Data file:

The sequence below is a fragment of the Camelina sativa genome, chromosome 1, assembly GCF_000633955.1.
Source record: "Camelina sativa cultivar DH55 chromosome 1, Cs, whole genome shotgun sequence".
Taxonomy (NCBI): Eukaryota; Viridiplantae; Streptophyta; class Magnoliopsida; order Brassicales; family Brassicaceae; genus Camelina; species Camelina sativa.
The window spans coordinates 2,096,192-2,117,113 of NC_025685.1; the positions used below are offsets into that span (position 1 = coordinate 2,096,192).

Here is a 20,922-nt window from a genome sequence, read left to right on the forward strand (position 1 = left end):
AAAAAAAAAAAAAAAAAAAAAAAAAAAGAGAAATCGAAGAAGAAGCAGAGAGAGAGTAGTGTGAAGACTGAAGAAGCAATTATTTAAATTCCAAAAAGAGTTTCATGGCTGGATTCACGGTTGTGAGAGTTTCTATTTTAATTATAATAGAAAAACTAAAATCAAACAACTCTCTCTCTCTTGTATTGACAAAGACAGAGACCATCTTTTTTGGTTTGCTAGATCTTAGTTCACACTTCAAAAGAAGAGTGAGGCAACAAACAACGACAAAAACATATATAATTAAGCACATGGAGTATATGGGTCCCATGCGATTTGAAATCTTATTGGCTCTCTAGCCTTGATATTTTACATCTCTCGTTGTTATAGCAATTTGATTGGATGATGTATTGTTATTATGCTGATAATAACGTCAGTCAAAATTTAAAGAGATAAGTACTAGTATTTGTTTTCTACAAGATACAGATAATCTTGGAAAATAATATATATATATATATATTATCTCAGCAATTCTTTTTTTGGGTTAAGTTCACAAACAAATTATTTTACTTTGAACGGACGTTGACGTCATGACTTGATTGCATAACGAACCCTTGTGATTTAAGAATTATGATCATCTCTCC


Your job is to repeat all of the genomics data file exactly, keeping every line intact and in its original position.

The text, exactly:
The sequence below is a fragment of the Camelina sativa genome, chromosome 1, assembly GCF_000633955.1.
Source record: "Camelina sativa cultivar DH55 chromosome 1, Cs, whole genome shotgun sequence".
Taxonomy (NCBI): Eukaryota; Viridiplantae; Streptophyta; class Magnoliopsida; order Brassicales; family Brassicaceae; genus Camelina; species Camelina sativa.
The window spans coordinates 2,096,192-2,117,113 of NC_025685.1; the positions used below are offsets into that span (position 1 = coordinate 2,096,192).

Here is a 20,922-nt window from a genome sequence, read left to right on the forward strand (position 1 = left end):
AAAAAAAAAAAAAAAAAAAAAAAAAAAGAGAAATCGAAGAAGAAGCAGAGAGAGAGTAGTGTGAAGACTGAAGAAGCAATTATTTAAATTCCAAAAAGAGTTTCATGGCTGGATTCACGGTTGTGAGAGTTTCTATTTTAATTATAATAGAAAAACTAAAATCAAACAACTCTCTCTCTCTTGTATTGACAAAGACAGAGACCATCTTTTTTGGTTTGCTAGATCTTAGTTCACACTTCAAAAGAAGAGTGAGGCAACAAACAACGACAAAAACATATATAATTAAGCACATGGAGTATATGGGTCCCATGCGATTTGAAATCTTATTGGCTCTCTAGCCTTGATATTTTACATCTCTCGTTGTTATAGCAATTTGATTGGATGATGTATTGTTATTATGCTGATAATAACGTCAGTCAAAATTTAAAGAGATAAGTACTAGTATTTGTTTTCTACAAGATACAGATAATCTTGGAAAATAATATATATATATATATATTATCTCAGCAATTCTTTTTTTGGGTTAAGTTCACAAACAAATTATTTTACTTTGAACGGACGTTGACGTCATGACTTGATTGCATAACGAACCCTTGTGATTTAAGAATTATGATCATCTCTCC